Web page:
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Canada needs to act fast to counter U.S. corporate tax cuts, expert says

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While some might think it prudent for Canada to take a wait-and-see approach before reacting to U.S. President Donald Trump’s economic plan, at least one expert believes the Trudeau government needs to be ready to act fast.

“There’s no question the Canadian government should seriously consider the impact these changes in the U.S. are going to have and act appropriately,” Walid Hejaz, associate professor at the Rotman School of Management told Global News.

There are at least two parts of Trump’s plan which could cause companies to take a serious look at opening up shop in the U.S.

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The first would be the corporate tax rate, which will see Canada lose a competitive edge as the U.S. plans to lower the federal corporate tax rate from 35 per cent to 20 per cent. That would essentially close a huge gap between the two countries.

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“Any … advantage we might have had will be erased,” Brett House, Scotiabank’s deputy chief economist, recently told Global News about the tax plan.

“We’d be pretty much on par.”

The American plan will also allow companies to write off investments into new machinery and equipment.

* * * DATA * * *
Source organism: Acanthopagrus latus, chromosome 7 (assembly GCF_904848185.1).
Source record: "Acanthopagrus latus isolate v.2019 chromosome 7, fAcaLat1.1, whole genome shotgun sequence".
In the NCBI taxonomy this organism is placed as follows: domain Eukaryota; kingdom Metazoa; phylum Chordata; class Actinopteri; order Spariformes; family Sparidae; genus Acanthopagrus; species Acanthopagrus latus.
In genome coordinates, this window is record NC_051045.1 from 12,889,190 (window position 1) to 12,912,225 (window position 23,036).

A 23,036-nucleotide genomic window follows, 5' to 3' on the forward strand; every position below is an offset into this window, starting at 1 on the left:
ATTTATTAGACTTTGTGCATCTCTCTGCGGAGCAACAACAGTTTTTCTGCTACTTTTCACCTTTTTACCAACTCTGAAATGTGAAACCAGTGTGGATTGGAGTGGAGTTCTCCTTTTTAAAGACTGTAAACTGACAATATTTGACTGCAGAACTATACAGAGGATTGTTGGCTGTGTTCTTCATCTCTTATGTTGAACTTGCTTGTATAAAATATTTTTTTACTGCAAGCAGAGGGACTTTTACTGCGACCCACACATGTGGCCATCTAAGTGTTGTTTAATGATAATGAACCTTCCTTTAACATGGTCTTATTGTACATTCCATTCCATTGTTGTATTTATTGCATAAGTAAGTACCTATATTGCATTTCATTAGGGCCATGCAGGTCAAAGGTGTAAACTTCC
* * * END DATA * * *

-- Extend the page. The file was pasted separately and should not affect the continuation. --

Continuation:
“It’s much more attractive for companies to invest in machinery and equipment,” Hejaz explained.  “That’s going to make American companies much more productive.”

This could force companies who weren’t looking to invest in upgrades to do so.

READ MORE: Fact check: Will the Trump tax cuts hurt Canada’s competitiveness?

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“Companies that would not otherwise re-invest in equipment and machinery and revamping their operations for whatever reason, now all of the sudden there is a huge tax incentive to do exactly that,” he explained.

Although the situation may seem bleak, there may be some positive effects for Canada.

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“Some of it is good news, some not so good news,” Douglas Porter, chief economist at BMO, recently told the Canadian Press.

On the one hand, he anticipates a boost in short-term spending and growth and an increase in the U.S. dollar, all of which could boost Canadian exports. On the other hand, he said Canada could lose its long-term advantage on corporate taxes, compounded by uncertainty on the trade front.

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Hejaz warns that the increased exports may be tempered by however the NAFTA talks play out and if Trump makes some sort of America First moves regarding the tax breaks.

He maintains that Canada needs to react quickly because once a company announces its intention to move, there is very little one can do to pull the brakes.

To illustrate his point, Hejaz explained how he opens each school year by asking his students why corporate tax rates in Canada are so much lower than personal.

“Many of them think that it’s because corporations are powerful and individuals aren’t, but the real reason is that capital is mobile and people are not.”

*With files from Erica Alini and the Canadian Press

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